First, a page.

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Obamacare Will Only Get Better in 2015

It’s only going to get better u2013 or worse if you’re a Republican politician.

Shortly after the November elections are over, open enrollment will begin again for those seeking health insurance or wishing to change their current plan. In the run up to the elections, ACA opponents (aka Republicans) will continue to tout one-liners of how Obamacare is hurting American families (it’s not), how they will repeal it (they’ve tried this more than 50 times), or how people are getting worse benefits (when in fact they are getting more – for less). They are doing this because in spite of everything they’ve tried, Obamacare is refusing to fail.

And it’s only going to get better – or worse if you’re a Republican politician.

Beginning with the new enrollment period, 43 states will see an increase in the number of choices for insurance providers. This will increase competition, providing more choices at lower costs. The ACA requires all plans to have the same basic coverage, including preventative care without co-pay. This means that an increasing number of plans could become more affordable to people that fell into the so-called “coverage gap” during the last enrollment period. These are people that did not qualify for increased Medicaid coverage (often due to their states not expanding it), but also could not qualify for federal subsidies.

In all, there will be an increase of 77 insurers this year.

The bulk of the new issuers will be available via the federally run health insurance exchange. This exchange is available to individuals that live in the 36 states that lack their own. They will have a choice between 248 insurers, an increase of 30 percent. All states in the federal exchange will gain at least one new insurer, with four of the states seeing the number double. Eight states that run their own exchanges will also see a 10 percent increase in companies to choose from.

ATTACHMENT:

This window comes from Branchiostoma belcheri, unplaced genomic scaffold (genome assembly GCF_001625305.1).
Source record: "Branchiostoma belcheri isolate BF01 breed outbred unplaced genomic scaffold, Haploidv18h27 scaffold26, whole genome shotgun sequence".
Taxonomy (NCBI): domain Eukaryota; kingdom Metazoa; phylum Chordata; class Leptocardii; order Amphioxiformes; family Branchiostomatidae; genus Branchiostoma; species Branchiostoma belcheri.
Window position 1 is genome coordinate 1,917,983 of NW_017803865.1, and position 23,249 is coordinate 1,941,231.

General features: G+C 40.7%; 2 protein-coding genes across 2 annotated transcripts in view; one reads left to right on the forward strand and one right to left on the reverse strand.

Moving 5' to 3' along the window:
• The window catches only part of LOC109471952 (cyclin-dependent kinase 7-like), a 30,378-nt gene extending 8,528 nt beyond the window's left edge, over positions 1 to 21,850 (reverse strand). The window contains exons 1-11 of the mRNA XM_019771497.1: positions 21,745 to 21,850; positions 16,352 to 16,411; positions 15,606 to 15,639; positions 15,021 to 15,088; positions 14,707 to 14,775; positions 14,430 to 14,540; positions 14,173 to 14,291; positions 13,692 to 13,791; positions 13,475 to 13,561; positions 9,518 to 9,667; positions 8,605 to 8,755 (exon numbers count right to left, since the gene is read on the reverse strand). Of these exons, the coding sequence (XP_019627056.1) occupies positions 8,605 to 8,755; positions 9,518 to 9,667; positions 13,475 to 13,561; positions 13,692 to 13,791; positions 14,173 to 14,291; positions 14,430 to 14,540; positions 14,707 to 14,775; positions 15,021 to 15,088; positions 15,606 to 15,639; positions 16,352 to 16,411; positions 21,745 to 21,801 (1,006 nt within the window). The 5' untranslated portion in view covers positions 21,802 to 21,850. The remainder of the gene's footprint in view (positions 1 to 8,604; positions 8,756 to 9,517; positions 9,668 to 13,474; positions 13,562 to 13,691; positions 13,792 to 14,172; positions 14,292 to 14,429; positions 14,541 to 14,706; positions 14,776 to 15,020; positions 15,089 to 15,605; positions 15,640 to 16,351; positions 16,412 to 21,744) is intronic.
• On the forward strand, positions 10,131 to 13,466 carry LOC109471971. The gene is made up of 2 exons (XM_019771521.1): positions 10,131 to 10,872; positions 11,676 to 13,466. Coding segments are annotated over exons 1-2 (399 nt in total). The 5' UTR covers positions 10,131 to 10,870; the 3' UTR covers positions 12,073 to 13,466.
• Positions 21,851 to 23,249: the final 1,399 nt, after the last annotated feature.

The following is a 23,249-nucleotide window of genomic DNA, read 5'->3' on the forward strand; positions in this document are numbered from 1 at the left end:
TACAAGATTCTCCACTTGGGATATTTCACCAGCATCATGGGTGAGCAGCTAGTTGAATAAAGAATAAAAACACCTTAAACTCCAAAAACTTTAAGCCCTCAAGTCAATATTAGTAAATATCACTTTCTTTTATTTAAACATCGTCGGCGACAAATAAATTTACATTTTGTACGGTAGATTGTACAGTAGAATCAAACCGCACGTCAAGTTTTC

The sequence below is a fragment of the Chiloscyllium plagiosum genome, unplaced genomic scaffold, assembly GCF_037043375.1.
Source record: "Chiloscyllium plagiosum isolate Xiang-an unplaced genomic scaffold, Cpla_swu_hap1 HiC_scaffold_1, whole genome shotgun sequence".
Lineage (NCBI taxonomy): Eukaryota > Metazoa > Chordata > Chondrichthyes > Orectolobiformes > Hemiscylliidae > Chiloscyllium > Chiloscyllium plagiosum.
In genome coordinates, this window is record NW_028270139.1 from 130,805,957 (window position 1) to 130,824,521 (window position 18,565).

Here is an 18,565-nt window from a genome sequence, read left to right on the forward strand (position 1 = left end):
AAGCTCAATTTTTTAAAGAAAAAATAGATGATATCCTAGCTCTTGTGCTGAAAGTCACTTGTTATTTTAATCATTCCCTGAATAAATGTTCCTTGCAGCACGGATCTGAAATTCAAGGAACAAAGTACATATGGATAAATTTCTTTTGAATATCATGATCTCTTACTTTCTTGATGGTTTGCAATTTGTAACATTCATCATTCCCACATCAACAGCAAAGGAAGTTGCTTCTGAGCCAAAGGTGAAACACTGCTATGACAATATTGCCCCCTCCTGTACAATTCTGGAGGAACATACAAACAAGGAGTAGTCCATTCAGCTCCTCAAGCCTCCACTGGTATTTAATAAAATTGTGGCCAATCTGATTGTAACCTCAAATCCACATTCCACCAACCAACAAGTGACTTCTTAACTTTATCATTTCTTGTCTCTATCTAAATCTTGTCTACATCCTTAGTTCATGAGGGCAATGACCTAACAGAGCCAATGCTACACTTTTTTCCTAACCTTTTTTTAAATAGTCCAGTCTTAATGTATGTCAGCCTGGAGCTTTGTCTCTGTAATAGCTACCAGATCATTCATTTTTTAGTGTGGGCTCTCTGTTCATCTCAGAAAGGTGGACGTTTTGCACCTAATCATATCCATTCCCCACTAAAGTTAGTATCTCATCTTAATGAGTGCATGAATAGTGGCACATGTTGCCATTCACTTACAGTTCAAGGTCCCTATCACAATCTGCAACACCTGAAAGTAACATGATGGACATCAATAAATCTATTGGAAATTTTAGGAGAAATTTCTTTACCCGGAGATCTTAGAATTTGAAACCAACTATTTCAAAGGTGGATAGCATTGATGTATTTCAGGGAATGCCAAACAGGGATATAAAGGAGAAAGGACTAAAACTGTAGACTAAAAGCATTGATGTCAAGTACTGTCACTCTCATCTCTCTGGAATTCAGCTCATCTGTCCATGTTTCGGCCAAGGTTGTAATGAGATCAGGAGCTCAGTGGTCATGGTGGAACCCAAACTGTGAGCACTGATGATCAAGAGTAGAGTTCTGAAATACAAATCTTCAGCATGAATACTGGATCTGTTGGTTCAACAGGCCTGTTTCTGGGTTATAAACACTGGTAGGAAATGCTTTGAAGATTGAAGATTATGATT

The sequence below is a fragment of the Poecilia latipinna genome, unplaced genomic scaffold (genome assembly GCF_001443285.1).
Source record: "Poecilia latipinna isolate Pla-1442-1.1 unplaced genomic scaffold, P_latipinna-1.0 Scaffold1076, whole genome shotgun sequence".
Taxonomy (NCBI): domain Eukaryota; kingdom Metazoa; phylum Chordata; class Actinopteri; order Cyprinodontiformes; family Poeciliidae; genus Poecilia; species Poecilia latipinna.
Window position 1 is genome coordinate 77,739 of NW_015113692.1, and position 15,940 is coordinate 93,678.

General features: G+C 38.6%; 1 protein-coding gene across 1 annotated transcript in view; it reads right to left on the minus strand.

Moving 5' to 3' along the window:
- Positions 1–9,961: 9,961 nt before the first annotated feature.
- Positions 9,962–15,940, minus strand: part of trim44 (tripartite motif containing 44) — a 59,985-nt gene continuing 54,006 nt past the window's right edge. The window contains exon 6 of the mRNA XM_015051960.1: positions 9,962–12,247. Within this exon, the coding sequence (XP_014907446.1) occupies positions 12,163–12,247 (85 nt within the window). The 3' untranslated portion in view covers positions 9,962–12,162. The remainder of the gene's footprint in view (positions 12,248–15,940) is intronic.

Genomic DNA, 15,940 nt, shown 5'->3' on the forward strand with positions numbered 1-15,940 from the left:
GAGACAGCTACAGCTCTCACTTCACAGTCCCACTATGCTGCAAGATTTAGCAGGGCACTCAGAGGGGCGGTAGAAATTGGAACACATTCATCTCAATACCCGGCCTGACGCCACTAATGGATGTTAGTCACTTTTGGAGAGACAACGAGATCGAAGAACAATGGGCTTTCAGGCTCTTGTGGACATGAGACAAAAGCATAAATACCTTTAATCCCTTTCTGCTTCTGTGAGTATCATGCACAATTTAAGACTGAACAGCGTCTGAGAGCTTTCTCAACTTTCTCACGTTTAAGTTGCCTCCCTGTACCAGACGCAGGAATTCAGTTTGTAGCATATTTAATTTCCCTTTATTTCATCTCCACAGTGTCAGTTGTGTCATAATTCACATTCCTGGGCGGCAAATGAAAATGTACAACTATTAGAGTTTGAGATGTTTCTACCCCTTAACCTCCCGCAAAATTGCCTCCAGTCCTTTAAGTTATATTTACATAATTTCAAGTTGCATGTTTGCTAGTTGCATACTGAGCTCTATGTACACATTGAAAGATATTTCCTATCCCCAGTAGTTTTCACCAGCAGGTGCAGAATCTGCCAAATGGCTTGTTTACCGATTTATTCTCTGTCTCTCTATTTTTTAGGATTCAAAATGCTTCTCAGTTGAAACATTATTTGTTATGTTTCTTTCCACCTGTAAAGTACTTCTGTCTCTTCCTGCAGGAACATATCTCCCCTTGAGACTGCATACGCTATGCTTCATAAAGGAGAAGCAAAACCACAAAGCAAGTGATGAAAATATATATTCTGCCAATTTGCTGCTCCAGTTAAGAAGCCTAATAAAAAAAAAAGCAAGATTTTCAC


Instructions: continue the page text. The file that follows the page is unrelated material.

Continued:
Then there are the states that are expanding Medicaid, without really expanding Medicaid.

With the ACA refusing to fail, and more of the general public seeing tangible benefits from the reform, many states governments are feeling the pressure to provide coverage for low income people. Since most of the states that refused to expand Medicaid are led by Republicans who despise all things government (except for the paycheck they receive), they are trapped between political rhetoric and the real world reality of how their refusal to expand has hurt the people in their states. Some have tried to alter their existing low income coverage without expanding Medicaid, while others have chosen bailouts for failing public hospitals. Others have said they would look at ways to “improve” the program.

Any changes to Medicaid, however, require approval from the federal government.

Recently, Pennsylvania became the third state to get such approval. Like Arkansas and Iowa, Pennsylvania has “reformed” its Medicaid program to allow the purchase of private plans with Medicaid funds. The program funnels more money to private plans (just like the ACA) and allows the use of Medicaid to cover more people (just like the ACA). The state estimates that 600,000 Pennsylvanians will be eligible for coverage, with enrollment beginning December 1st.

Not to mention, the Affordable Care Act is still going to be, well, affordable.

Most will see some increase in premium, but the increases are much smaller than the double digit increases that were occurring in the years before reform. The national average increase is 7 percent, with many customers seeing their premium costs go down. More employers are shifting their plan options to the exchanges as well, lowering the costs for themselves and their employees.

The state of California is considered the most successful of the exchanges, yet is seeing the only decrease in insurers from 12 to 10. Still, California had the highest number of enrollees than any other state with 1.4 million, and signed up 42 percent of the eligible population – the second-highest in the nation. Even with the decrease in insurers, Californians will only see an average premium increase of 4.2 percent. Ninety percent of all Californians enrolled through Cover California are receiving federal subsidies.

Open enrollment begins on November 15 across the nation.

There is little doubt that the ACA has become a very important part of the health insurance marketplace. While there is much room for improvement, most Americans are already seeing the benefits, and the nation is seeing the lowest rate of uninsured individuals since the 1990s. Voters head to the polls a little over one week before open enrollment begins. Their vote will determine how much better Obamacare will get in the years to come.

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